From Silos to Services: Cloud Computing for the Enterprise

Aug 21 2016   5:05PM GMT

What’s the future of the PaaS “layer”?

Brian Gracely Brian Gracely Profile: Brian Gracely

Cloud Foundry
Mobile development
Platform as a Service

Cloud Computing Stack – IaaS/PaaS/SaaS (Image Source: JEE Tutorials)

If you give a techie a whiteboard and a marker, regardless of the topic, they tend to want to draw “a stack”. They like to build layers upon layers of technology, showing how each is dependent and interacting with other layers.

When people talk about the cloud computing stack, they often start with the basic layers, as defined by NIST – IaaS, PaaS and SaaS. The IaaS layer is fairly easy to understand – it’s programmatic access to compute (usually a VM), storage and networking. The SaaS layer is equally easy to understand, as we’ve all used software applications delivered via the Internet (Gmail, WebEx, Google Search,, etc.). SaaS is the rental modal for software applications.

But the PaaS layer is more complicated and nuanced to explain. PaaS is the layer that is supposed to make things easier for developers. PaaS includes all of the things that applications care about – databases, queueing, load-balancers, and middleware-like-things. PaaS is also the layer that has been through the most evolution and starts/stops, including things like Heroku, Google App Engine, AWS Simple Queuing Service (the 1st service that AWS launched), Cloud Foundry, OpenShift, Parse (MBaaS), Google Firebase (DBaaS) and various DBaaS services.

What should begin to become obvious is that PaaS is not really a layer; instead it should be thought of as a set of services. And it’s not a specifically defined set of services, but rather a set of evolving services:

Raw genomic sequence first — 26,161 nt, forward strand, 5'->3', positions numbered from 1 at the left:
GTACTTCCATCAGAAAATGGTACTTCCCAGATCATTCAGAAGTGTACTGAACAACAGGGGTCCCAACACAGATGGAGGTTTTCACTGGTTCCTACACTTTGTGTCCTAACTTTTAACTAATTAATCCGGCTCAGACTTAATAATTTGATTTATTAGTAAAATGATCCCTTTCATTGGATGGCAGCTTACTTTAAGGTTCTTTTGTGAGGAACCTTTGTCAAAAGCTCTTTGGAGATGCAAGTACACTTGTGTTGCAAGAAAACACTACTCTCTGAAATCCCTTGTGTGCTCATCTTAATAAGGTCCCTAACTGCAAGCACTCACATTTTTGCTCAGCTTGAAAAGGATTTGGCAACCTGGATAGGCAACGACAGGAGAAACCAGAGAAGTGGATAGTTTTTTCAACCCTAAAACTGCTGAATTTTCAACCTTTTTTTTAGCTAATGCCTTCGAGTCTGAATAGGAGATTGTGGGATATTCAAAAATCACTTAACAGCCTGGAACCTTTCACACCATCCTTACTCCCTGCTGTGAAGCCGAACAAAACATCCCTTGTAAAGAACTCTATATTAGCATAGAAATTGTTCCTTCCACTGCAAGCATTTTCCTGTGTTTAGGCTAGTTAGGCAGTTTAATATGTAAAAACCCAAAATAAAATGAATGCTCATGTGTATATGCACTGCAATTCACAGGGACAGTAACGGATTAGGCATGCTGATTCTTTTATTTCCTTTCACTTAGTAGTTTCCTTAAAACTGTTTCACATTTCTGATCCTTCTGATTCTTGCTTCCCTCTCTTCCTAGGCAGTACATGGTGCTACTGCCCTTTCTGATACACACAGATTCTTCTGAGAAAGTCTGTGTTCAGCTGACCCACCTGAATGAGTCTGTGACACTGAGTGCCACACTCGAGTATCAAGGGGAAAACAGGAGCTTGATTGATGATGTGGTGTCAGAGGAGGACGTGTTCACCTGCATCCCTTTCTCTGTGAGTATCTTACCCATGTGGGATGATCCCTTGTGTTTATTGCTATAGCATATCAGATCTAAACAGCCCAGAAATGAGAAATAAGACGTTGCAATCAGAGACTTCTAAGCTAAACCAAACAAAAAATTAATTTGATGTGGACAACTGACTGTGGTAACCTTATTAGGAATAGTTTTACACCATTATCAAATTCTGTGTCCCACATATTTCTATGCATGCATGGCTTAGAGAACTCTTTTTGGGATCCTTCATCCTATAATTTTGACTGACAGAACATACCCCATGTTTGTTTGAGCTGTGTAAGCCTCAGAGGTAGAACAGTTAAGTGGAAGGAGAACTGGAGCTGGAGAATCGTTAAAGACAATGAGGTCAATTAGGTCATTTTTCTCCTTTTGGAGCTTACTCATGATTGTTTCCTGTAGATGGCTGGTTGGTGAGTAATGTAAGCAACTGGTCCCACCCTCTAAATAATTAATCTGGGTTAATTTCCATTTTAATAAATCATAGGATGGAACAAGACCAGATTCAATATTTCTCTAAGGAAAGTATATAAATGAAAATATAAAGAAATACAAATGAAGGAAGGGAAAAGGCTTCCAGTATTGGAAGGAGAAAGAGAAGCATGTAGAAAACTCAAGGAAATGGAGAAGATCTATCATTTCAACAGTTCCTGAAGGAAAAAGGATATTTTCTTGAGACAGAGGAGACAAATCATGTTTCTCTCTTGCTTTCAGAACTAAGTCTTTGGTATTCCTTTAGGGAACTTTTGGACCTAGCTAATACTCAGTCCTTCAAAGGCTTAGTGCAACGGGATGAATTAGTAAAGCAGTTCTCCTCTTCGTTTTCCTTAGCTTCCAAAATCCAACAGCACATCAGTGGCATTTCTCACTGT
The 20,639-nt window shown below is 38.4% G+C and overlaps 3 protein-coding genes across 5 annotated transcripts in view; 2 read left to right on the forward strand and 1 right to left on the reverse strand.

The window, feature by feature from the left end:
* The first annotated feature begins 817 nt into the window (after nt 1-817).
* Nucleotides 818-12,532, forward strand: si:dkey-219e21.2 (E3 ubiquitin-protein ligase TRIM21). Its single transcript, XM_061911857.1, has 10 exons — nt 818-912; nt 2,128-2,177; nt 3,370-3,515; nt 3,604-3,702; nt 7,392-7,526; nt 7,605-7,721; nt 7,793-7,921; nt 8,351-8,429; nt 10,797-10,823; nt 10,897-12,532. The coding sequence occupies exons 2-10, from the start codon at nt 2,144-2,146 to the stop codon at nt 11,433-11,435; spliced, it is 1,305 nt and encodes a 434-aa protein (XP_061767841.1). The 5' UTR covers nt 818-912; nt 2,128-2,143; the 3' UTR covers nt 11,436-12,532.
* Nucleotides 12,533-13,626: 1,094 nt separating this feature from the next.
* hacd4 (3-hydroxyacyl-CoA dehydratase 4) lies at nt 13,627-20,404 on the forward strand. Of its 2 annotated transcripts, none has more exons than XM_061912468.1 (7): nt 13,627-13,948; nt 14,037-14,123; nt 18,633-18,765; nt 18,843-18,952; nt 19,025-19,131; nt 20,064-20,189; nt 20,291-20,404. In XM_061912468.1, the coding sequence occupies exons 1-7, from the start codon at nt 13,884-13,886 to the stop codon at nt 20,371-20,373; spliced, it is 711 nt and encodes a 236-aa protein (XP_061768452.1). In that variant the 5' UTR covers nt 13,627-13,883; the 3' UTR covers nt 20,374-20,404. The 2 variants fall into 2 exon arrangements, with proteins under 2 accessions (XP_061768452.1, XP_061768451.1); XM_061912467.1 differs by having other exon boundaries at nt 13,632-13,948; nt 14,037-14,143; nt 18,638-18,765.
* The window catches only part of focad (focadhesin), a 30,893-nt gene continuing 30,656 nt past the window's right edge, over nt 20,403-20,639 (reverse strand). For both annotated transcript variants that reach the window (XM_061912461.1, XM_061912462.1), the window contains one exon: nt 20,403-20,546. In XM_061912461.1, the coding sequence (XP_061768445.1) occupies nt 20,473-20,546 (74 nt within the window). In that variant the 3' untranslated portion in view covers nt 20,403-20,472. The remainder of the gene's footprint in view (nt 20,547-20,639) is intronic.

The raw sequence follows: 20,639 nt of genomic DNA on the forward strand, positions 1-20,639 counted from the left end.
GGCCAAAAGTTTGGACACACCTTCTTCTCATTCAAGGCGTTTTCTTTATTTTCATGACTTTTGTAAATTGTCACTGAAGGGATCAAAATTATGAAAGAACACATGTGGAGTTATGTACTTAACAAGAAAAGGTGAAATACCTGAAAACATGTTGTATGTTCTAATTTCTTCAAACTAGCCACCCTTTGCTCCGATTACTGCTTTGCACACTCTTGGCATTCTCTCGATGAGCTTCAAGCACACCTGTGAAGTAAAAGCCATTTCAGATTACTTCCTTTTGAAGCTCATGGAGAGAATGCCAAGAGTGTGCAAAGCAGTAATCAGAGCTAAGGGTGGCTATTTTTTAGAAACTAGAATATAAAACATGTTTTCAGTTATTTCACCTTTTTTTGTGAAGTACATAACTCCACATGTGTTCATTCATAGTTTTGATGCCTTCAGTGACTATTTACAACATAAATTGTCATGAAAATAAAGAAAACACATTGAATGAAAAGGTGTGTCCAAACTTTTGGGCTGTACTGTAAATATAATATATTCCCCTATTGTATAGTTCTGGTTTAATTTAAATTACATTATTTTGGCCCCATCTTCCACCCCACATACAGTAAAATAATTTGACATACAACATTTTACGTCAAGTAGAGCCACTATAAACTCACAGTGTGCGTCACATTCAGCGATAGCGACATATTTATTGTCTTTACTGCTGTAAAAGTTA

• Database services – these could begin as SQL or NoSQL databases, but the services quickly evolve to simplifying the tasks around sizing,  I/O management, and backup and replication management.
  • Queuing, Notification, Messaging services – a whole set of modular services that are replacing
  • Functions services – The whole set of capabilities that are being called #Serverless (see here, here) or Functions-as-a-Service (FaaS). In some cases, these will be isolated services, but in other cases they will be features of a broader PaaS platform.
  • “Application-helping” services – There are a whole list of tools that help developers get applications built faster – where these are considered “middleware” or “mobile development” or “runtime” (e.g. build packs, S2I, etc) or something else
  • “Stuff-around-the-edges” services – This can be everything from authentication services to API gateways to CI/CD tools.

Where things start to get a little bit fuzzy is when the discussion of containers come up. On one hand, containers are somewhat of an infrastructure-level technology. They represent computing, they need networking, they need storage. On the other hand, they are primarily going to be used by developers or DevOps teams to package applications or code. They also require quite a bit of technology to get working properly, at scale.

Many times, people will blur the lines between CaaS (Containers-as-a-Service) and PaaS (Platform-as-a-Service), using the existing or lack of an embedded runtime (within the platform) as the distinction. Technically, that might be a fair distinction. But it can also confuse the marketplace.

Still other people want to drop the term “PaaS” and replace it with “Platform”. This makes sense when the conversation is about the business value of a platform, with all it’s extensibility and ability for 3rd-parties to equally create value. It’s less useful when that approach is used to avoid any discussion about what technologies are embedded within the platform.

At the end of the day, the PaaS / Platform space is rapidly evolving. But as more companies try and understand how to compete in a “software is eating the world” marketplace, it becomes the most important to understand.

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